In 2013 our earnings were $4.2 million, a 9.4% improvement over 2012. Taken in the context of improvement the 9.4 % is a nice number. But I would like to speak candidly about these results, not only for 2013, but going back to 2003 and put some perspective on where we have been and where I think we are headed.
Since 2003, our 2013 $4.2 million in earnings were higher than all but three years. And one of those years, 2010, our earnings were $8.8 million due to the mark to market accounting of our American National Bank acquisition. This transaction added approximately $5 million in shareholder value without adding any shareholders – a true win for our shareholders.
While we are proud of the consistency in earnings, we are disappointed in the lack of growth over the last ten years. We can find numerous excuses ranging from the “Great Recession”, to the resulting plunge in market rates and the subsequent impact on interest margins, to losing a 7,500 person employer. Yet while these events are real and not within our control, something very positive occurred during this time frame that a great number of banks, both larger and smaller than us, were not able to do- we increased shareholder value, we made each and every quarterly dividend payment, and we actually increased the size of the dividend! And we are awfully proud of that!
At the end of 2003 our book value per share was $17.59; at the end of 2013 it was $19.84. Our dividend in 2003 was $0.96 and today it is $1.20.
The flatness of our earnings over the last ten years is attributable to essentially two items: loan losses and a declining interest margin.
First, we experienced loan losses with customers who could not weather the recession. Our loss on two large customer relationships was particularly painful. We have made the appropriate provisions for these loans and now can move forward. We believe that the improving quality of our loan portfolios, as indicated by lower non-performing loans, will reduce the possibility of major losses next year.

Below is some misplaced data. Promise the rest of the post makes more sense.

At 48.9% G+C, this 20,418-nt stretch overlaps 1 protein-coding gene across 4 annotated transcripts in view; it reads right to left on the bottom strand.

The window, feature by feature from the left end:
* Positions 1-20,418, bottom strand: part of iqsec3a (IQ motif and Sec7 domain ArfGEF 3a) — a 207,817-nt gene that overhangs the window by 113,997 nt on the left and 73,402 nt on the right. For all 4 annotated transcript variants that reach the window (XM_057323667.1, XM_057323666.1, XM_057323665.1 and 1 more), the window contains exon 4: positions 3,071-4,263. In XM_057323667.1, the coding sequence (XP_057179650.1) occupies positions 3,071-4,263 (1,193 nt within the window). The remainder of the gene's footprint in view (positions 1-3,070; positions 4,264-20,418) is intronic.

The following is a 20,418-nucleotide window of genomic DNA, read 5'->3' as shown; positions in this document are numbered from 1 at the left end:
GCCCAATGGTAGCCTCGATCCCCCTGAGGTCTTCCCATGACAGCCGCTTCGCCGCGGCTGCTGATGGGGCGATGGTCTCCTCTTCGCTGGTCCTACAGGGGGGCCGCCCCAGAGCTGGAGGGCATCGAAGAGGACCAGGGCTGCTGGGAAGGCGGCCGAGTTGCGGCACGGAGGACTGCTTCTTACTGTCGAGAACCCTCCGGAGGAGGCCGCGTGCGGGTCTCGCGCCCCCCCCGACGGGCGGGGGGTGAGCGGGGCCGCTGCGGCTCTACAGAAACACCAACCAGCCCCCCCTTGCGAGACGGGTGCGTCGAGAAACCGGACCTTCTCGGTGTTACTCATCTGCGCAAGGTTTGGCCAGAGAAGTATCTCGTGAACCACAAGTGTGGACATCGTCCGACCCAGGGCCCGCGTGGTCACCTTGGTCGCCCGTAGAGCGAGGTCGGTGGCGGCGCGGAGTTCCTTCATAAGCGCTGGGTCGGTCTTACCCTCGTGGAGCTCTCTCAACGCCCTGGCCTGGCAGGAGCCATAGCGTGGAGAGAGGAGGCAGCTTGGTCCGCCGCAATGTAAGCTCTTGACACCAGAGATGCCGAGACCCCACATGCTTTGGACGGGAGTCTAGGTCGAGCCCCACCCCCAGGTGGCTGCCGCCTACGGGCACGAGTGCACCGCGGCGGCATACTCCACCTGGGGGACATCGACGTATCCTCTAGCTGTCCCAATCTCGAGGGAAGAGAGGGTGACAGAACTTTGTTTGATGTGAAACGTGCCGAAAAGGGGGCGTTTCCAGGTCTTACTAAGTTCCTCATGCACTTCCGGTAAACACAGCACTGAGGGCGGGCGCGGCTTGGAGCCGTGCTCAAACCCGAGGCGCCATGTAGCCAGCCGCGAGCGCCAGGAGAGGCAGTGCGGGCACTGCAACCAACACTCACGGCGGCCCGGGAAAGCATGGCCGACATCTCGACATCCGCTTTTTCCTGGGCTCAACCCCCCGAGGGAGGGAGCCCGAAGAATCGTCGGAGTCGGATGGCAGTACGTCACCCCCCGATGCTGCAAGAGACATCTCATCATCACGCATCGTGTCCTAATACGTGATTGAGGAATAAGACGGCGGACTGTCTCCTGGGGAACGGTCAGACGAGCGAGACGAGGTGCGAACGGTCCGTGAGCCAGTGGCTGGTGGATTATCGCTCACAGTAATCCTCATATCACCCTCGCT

Second, our interest margin, (the difference between the interest earned on assets less the interest we pay for deposits, as a percentage of our interest-earning assets) has been greatly reduced. Reduced interest margin is an industry problem not specific to NB&T and is reflective of decreased loan demand. The lack of good loans forces competitors to go after each other’s good loans, lowering rate to out-price competitors. While we try to find good loans through hard work, and to win and keep them by providing the best customer service, we must remain competitive with our rates. Ultimately, the rate competition strategy is not a good long-term strategy for any bank or the industry. The reduction of our interest margin has caused us to work harder to improve our non-interest expenses (specifically salaries and benefits) which have decreased almost $2 million dollars since peaking at $26.5 million in 2010.
I would like to express my appreciation to the majority of our shareholders who have been supportive of our efforts and results. For those shareholders who have been disappointed in our performance, I value the feedback you have shared with me.
I believe that the last three years have made us better lenders, more frugal managers, a stronger management group and banking team as a whole. We look forward to using those strengths to improve on our 2013 performance.
John J. Limbert
President & Chief Executive Officer
NB&T Financial Group, Inc.
The National Bank and Trust Company